I can understand why these arguments sound rational when you’re looking out at the world from underneath white skin.

Kondabolu and his subjects aren’t angry. They’re annoyed, but they’re calm. Later in the documentary, Kondabolu says, “If I saw Hank Azaria do that voice at a party, I would kick the shit out of him”. There’s a pause. “Or...I’d imagine kicking the shit out him”. Even in frustration, Kondabolu sardonically acknowledges what we all know: we would never violently retaliate, even if we wanted to. 

The response to Kondabolu’s documentary is the tonal inverse of the level-headedness in the film. The show’s writers responded with Ricky-Gervais-grade spite. They aired their views through Lisa Simpson’s character in ‘No good read goes unpunished’. The long-suffering Lisa turns directly to the camera and says,

"Something that started decades ago and was applauded and inoffensive is now politically incorrect. What can you do?", before glancing at a framed picture of Apu with the line “Don’t have a cow!” scrawled underneath. Al Jean, the current showrunner, hastily begun retweeting defences of the show after the episode aired.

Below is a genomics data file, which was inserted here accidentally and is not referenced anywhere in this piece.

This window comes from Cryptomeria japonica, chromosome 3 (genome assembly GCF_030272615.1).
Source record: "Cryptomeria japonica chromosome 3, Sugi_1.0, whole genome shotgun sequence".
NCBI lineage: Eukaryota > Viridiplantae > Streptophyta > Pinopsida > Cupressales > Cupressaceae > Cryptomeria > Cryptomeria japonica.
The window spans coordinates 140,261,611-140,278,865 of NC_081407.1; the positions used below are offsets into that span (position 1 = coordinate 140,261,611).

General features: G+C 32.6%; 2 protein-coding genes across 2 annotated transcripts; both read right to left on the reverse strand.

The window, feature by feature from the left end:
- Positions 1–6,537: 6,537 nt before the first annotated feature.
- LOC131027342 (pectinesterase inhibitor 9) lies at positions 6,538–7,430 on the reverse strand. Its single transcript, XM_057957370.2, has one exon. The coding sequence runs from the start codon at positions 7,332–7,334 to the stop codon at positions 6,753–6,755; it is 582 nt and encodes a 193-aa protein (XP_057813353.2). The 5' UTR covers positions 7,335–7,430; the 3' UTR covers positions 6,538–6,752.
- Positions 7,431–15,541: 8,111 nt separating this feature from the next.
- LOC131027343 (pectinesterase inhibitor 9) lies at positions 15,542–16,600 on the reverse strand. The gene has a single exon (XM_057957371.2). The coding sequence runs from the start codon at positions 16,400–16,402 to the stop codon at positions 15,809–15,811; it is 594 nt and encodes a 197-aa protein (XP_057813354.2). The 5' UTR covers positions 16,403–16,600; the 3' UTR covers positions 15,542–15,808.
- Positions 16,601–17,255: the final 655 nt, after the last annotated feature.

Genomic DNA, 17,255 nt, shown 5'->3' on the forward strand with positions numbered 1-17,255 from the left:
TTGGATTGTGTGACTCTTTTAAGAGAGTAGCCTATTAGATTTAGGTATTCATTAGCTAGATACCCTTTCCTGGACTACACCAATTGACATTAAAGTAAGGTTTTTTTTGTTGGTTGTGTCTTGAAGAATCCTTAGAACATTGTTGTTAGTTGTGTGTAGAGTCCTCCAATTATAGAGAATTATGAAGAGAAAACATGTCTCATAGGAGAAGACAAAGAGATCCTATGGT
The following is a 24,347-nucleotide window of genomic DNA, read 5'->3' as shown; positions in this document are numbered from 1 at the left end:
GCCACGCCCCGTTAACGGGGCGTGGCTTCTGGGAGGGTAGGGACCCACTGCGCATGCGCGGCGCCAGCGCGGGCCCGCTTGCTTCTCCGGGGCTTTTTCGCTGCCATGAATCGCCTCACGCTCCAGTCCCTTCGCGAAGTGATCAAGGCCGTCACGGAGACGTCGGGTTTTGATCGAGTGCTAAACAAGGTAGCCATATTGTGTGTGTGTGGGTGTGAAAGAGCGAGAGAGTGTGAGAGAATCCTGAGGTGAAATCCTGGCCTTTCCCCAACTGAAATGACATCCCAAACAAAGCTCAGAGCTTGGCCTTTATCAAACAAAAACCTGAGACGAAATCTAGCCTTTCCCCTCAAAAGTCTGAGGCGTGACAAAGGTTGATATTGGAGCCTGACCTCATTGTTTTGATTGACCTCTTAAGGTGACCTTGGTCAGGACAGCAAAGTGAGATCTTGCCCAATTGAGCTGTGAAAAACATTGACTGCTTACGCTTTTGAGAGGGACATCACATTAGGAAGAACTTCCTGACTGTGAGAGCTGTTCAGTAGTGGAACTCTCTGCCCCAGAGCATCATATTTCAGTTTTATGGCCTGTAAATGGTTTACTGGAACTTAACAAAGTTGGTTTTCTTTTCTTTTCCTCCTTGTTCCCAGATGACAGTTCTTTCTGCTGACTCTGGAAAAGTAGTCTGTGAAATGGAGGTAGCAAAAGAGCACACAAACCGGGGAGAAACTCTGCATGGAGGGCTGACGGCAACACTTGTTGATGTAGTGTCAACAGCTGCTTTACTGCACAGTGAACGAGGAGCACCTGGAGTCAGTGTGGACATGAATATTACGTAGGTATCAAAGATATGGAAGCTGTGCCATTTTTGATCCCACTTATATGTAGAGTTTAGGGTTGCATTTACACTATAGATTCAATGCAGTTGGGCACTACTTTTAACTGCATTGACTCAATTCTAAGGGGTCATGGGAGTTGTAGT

Matt Groening recently said “I’m proud of what we do on the show. And I think it’s a time in our culture where people love to pretend they’re offended.” 

There were also a few South Asian writers who turned their nose up at complaints around Apu, but as New Republic writer Jeet Heer points out, they tend to be older, un-impacted by the show’s cultural dominance during those sensitive school years.